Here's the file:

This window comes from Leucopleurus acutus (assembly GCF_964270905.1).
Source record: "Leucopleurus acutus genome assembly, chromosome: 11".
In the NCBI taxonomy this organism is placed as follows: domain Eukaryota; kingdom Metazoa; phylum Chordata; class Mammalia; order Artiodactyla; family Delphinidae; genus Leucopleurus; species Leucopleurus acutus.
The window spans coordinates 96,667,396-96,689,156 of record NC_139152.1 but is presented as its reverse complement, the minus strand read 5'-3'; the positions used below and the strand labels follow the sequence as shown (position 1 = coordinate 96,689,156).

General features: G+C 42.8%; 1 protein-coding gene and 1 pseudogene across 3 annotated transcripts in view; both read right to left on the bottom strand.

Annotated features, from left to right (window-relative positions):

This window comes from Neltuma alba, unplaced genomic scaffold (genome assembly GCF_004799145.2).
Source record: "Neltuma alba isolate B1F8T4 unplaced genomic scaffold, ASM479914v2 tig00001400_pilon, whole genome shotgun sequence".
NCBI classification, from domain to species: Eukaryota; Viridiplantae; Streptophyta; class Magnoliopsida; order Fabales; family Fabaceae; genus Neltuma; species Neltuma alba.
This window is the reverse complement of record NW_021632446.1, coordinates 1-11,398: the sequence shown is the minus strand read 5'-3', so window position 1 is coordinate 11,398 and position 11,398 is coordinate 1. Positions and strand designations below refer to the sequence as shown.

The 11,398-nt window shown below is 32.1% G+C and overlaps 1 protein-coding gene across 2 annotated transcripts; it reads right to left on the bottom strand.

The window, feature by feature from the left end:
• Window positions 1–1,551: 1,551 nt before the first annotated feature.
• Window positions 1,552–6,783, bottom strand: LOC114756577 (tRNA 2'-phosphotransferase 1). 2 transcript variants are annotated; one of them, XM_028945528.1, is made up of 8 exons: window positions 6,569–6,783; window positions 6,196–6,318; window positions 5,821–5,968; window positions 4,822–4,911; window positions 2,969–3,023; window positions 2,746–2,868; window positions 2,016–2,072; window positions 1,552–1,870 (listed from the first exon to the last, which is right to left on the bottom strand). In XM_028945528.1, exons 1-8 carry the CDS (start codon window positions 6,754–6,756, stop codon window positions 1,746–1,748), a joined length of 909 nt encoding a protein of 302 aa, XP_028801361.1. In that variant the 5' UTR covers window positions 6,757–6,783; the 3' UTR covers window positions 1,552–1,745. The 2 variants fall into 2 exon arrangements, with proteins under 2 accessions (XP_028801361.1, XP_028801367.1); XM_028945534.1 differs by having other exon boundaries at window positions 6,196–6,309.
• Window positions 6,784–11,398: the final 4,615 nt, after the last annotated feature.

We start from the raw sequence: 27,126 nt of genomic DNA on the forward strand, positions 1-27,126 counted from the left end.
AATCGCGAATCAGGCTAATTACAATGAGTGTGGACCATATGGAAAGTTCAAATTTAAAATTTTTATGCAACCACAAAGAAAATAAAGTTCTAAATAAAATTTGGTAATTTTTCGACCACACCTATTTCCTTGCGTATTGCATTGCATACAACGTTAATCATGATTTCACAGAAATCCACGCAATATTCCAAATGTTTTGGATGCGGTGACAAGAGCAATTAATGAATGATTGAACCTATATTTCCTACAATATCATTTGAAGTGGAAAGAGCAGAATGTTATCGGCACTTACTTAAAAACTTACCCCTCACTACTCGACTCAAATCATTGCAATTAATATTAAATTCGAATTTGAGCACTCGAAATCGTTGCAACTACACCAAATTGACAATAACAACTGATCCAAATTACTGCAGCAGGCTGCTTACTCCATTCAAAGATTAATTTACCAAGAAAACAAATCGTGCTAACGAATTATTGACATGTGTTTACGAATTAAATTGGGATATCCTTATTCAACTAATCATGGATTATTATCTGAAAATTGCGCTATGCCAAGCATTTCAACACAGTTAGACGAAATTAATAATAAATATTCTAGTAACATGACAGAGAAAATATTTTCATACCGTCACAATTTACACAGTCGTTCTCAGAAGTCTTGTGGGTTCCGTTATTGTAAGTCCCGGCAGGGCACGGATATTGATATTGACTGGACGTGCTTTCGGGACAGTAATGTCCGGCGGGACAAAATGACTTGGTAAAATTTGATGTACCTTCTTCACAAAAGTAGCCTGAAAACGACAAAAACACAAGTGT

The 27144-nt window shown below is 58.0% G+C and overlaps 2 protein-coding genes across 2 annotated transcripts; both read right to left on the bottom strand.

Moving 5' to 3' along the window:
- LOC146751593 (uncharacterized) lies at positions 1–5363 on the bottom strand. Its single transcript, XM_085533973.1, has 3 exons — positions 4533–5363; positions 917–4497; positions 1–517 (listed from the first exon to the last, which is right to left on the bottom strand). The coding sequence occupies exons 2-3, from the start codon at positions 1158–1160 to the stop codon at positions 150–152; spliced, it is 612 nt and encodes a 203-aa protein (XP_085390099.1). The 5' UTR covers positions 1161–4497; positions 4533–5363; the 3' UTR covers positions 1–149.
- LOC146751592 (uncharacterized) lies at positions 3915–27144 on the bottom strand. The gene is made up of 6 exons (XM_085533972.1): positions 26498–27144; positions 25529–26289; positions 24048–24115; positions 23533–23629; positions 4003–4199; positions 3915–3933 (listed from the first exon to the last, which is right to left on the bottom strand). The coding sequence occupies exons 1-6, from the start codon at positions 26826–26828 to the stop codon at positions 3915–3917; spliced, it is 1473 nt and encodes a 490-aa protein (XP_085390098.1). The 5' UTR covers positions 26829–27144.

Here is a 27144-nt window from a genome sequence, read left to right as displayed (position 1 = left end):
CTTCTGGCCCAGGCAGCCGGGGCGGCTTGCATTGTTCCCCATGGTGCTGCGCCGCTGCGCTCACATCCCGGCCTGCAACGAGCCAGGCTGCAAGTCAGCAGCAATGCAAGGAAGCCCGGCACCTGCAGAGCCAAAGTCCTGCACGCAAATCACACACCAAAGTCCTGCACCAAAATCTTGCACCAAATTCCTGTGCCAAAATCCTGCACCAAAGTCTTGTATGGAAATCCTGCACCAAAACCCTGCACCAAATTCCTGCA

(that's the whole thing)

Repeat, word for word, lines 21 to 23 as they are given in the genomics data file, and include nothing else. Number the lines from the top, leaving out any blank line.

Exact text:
- LOC146751592 (uncharacterized) lies at positions 3915–27144 on the bottom strand. The gene is made up of 6 exons (XM_085533972.1): positions 26498–27144; positions 25529–26289; positions 24048–24115; positions 23533–23629; positions 4003–4199; positions 3915–3933 (listed from the first exon to the last, which is right to left on the bottom strand). The coding sequence occupies exons 1-6, from the start codon at positions 26826–26828 to the stop codon at positions 3915–3917; spliced, it is 1473 nt and encodes a 490-aa protein (XP_085390098.1). The 5' UTR covers positions 26829–27144.

Here is a 27144-nt window from a genome sequence, read left to right as displayed (position 1 = left end):
CTTCTGGCCCAGGCAGCCGGGGCGGCTTGCATTGTTCCCCATGGTGCTGCGCCGCTGCGCTCACATCCCGGCCTGCAACGAGCCAGGCTGCAAGTCAGCAGCAATGCAAGGAAGCCCGGCACCTGCAGAGCCAAAGTCCTGCACGCAAATCACACACCAAAGTCCTGCACCAAAATCTTGCACCAAATTCCTGTGCCAAAATCCTGCACCAAAGTCTTGTATGGAAATCCTGCACCAAAACCCTGCACCAAATTCCTGCA